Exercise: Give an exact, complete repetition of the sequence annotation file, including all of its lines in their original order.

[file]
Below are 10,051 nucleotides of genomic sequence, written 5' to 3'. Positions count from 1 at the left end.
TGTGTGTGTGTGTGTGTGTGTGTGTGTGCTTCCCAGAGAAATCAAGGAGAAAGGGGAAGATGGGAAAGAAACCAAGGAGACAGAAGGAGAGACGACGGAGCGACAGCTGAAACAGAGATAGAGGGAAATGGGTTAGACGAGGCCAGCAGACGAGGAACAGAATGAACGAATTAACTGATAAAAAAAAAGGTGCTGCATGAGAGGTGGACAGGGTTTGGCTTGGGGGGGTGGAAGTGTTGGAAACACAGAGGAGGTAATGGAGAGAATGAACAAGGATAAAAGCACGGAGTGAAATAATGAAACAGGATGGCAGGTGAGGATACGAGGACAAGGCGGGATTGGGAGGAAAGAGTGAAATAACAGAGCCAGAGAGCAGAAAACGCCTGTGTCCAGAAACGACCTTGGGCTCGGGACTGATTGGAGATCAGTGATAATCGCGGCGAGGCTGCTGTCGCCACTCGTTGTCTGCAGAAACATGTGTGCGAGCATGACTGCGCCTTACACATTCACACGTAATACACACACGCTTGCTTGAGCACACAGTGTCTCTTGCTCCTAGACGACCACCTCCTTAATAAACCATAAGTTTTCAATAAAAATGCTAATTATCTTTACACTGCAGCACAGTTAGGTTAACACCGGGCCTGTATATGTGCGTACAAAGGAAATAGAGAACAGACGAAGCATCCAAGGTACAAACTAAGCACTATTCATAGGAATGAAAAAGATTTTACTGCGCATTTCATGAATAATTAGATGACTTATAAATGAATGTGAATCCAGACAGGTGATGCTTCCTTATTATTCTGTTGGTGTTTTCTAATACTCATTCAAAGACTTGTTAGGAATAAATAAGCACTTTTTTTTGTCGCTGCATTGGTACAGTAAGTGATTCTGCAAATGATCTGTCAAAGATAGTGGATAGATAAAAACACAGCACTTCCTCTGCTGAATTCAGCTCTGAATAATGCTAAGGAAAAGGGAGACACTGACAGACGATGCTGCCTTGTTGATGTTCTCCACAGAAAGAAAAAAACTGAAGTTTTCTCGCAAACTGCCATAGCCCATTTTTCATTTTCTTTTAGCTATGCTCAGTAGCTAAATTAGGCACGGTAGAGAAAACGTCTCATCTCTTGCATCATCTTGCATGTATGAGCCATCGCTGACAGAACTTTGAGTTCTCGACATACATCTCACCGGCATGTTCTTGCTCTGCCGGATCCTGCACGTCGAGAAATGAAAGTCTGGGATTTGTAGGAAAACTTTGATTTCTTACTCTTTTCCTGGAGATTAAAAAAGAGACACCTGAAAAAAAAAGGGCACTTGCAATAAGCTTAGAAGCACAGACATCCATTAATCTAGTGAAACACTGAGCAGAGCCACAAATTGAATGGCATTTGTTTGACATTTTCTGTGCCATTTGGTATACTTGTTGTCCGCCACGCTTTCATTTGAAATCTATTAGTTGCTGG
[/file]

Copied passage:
Below are 10,051 nucleotides of genomic sequence, written 5' to 3'. Positions count from 1 at the left end.
TGTGTGTGTGTGTGTGTGTGTGTGTGTGCTTCCCAGAGAAATCAAGGAGAAAGGGGAAGATGGGAAAGAAACCAAGGAGACAGAAGGAGAGACGACGGAGCGACAGCTGAAACAGAGATAGAGGGAAATGGGTTAGACGAGGCCAGCAGACGAGGAACAGAATGAACGAATTAACTGATAAAAAAAAAGGTGCTGCATGAGAGGTGGACAGGGTTTGGCTTGGGGGGGTGGAAGTGTTGGAAACACAGAGGAGGTAATGGAGAGAATGAACAAGGATAAAAGCACGGAGTGAAATAATGAAACAGGATGGCAGGTGAGGATACGAGGACAAGGCGGGATTGGGAGGAAAGAGTGAAATAACAGAGCCAGAGAGCAGAAAACGCCTGTGTCCAGAAACGACCTTGGGCTCGGGACTGATTGGAGATCAGTGATAATCGCGGCGAGGCTGCTGTCGCCACTCGTTGTCTGCAGAAACATGTGTGCGAGCATGACTGCGCCTTACACATTCACACGTAATACACACACGCTTGCTTGAGCACACAGTGTCTCTTGCTCCTAGACGACCACCTCCTTAATAAACCATAAGTTTTCAATAAAAATGCTAATTATCTTTACACTGCAGCACAGTTAGGTTAACACCGGGCCTGTATATGTGCGTACAAAGGAAATAGAGAACAGACGAAGCATCCAAGGTACAAACTAAGCACTATTCATAGGAATGAAAAAGATTTTACTGCGCATTTCATGAATAATTAGATGACTTATAAATGAATGTGAATCCAGACAGGTGATGCTTCCTTATTATTCTGTTGGTGTTTTCTAATACTCATTCAAAGACTTGTTAGGAATAAATAAGCACTTTTTTTTGTCGCTGCATTGGTACAGTAAGTGATTCTGCAAATGATCTGTCAAAGATAGTGGATAGATAAAAACACAGCACTTCCTCTGCTGAATTCAGCTCTGAATAATGCTAAGGAAAAGGGAGACACTGACAGACGATGCTGCCTTGTTGATGTTCTCCACAGAAAGAAAAAAACTGAAGTTTTCTCGCAAACTGCCATAGCCCATTTTTCATTTTCTTTTAGCTATGCTCAGTAGCTAAATTAGGCACGGTAGAGAAAACGTCTCATCTCTTGCATCATCTTGCATGTATGAGCCATCGCTGACAGAACTTTGAGTTCTCGACATACATCTCACCGGCATGTTCTTGCTCTGCCGGATCCTGCACGTCGAGAAATGAAAGTCTGGGATTTGTAGGAAAACTTTGATTTCTTACTCTTTTCCTGGAGATTAAAAAAGAGACACCTGAAAAAAAAAGGGCACTTGCAATAAGCTTAGAAGCACAGACATCCATTAATCTAGTGAAACACTGAGCAGAGCCACAAATTGAATGGCATTTGTTTGACATTTTCTGTGCCATTTGGTATACTTGTTGTCCGCCACGCTTTCATTTGAAATCTATTAGTTGCTGG